Navigate The Path To A Better Bottle
Don’t forget the four paths to bottle optimization: economics, function, aesthetics, and environment.
Brand owners invest incredible energy developing and marketing their products. And they don’t let the energy level drop when selecting the bottles required for those products. This packaging needs to protect the contents, attract consumer attention, reflect the value of the brand, and meet goals for recycling and sustainability.
But whether you’re about to launch a new product or looking for ways to optimize the bottles in your current product range, optimizing design and manufacturing can be a complicated endeavor. Break it into manageable chunks by considering the four paths to bottle optimization.
In the packaging industry, the difference between financial success and failure can be as little as $0.01 per bottle. Typically, more than 50% of the cost to produce polymer bottles comes from raw material cost; so there’s a great incentive to reduce the amount of polymer required per bottle. It sounds easy, but lightweighting brings its own challenges. Reduce the weight (bottle thickness) too much, and you lose mechanical performance and potentially compromise the packaging function. Think: bottles that arrive at the store crushed by the rigors of shipping. Reducing polymer use is not the only way to lower total cost per bottle. Other considerations include:
- Cost-to-color reduction
- Optimized layer structure
- Material selection
- Buoyancy offset
- Improved changeover
It’s often possible to identify multiple complementary design changes that will amplify per-bottle savings.
A bottle’s appearance speaks volumes about what consumers can expect from a product. Dark blue bottle in the shampoo section of the store? There’s a good bet that it’s marketed to men. Pink and sparkling? Sounds like bubble bath for kids. Some color cues are fairly obvious, but as the number of niches within a product group grows, it’s critical to understand how even slight changes in the aesthetics of a bottle can influence consumers. And don’t stop with color; a package’s touch, shape and even smell also should be carefully considered. When you get all of these right, your bottles’ aesthetics will attract consumer attention and deliver the correct product messaging to your target market to enhance your brand’s value and your reputation.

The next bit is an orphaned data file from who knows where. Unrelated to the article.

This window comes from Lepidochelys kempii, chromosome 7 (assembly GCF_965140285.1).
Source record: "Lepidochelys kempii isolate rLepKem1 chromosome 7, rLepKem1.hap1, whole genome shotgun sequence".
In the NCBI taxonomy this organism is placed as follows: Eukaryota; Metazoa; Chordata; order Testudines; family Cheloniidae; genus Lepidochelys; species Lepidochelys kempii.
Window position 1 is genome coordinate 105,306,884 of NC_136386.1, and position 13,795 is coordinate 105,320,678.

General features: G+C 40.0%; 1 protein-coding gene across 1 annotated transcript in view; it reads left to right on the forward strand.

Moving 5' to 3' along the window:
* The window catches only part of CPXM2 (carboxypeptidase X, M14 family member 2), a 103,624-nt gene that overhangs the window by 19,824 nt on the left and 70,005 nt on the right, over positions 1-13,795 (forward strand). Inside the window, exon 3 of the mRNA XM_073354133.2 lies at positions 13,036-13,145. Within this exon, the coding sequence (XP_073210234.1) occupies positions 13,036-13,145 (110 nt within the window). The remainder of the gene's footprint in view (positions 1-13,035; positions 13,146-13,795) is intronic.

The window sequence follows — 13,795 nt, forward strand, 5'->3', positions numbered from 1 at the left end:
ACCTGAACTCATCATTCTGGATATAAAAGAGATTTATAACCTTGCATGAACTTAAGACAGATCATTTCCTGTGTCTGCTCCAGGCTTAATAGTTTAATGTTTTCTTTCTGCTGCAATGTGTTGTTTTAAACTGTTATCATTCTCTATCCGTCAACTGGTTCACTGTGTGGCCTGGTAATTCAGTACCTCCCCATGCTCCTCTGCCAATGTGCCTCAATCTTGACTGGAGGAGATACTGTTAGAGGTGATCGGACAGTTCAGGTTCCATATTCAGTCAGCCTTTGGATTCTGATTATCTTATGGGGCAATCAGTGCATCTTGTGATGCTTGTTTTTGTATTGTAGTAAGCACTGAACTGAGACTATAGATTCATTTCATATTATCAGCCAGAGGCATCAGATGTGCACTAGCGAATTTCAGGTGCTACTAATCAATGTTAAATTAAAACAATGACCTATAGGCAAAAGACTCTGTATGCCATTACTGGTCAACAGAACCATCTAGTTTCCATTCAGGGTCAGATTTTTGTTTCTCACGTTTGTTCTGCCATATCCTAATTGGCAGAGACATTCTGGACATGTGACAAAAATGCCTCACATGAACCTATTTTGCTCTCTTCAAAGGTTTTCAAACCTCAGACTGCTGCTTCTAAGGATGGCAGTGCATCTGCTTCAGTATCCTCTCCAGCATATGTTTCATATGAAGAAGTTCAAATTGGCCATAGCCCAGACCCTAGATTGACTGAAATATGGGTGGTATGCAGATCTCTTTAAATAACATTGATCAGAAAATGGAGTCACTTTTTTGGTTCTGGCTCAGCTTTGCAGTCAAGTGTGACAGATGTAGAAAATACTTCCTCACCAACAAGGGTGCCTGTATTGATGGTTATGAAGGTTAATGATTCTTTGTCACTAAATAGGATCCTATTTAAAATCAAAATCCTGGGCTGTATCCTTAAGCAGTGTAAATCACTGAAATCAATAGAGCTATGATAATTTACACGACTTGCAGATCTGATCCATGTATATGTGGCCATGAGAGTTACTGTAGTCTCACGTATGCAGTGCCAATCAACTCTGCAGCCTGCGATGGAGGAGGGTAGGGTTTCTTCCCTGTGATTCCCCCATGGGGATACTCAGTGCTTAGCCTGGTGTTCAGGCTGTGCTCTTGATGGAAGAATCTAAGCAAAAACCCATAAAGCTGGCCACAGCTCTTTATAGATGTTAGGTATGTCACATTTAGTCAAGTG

Depending on the product, your bottles may need a number of functional attributes. Additive technology exists to deliver greater function to bottles, including:
- Gas barrier solutions (Oxygen, MVTR)
- UV absorbers & light blocking
- Infrared reheat absorption
- Acetaldehyde scavenging
- Drop impact performance
- Anti-static performance
- Ease of evacuation
- Scratch and mar resistance
- Anti-counterfeiting technology (overt and covert)
In many cases, functional additives can be blended with colorant to make dosing even easier and improve manufacturing quality and efficiency.
There are many ways to meet your goals for sustainable manufacturing. The challenge is minimizing environmental footprint without negatively affecting design, aesthetics and bottle performance. What steps can you take to meet your environmental goals? Some options to consider:
Increase regrind content without affecting appearance and function
Reduce energy use during conversion with cycle time reduction (CTR) additives and infrared absorbers
Consider protective packaging that extends product shelf life
Select material combinations and package designs that are easier to recycle
Use functional additives to maximize lightweighting potential
The most effective way to reduce the environmental footprint of polymer bottles is to reduce their weight - with all of the considerations that go into that. Take a step in isolation, and it could create problems in other aspects of your bottle optimization program.
Tackle the challenge with an approach that includes all four paths, and you will be well on your way to an optimized bottle.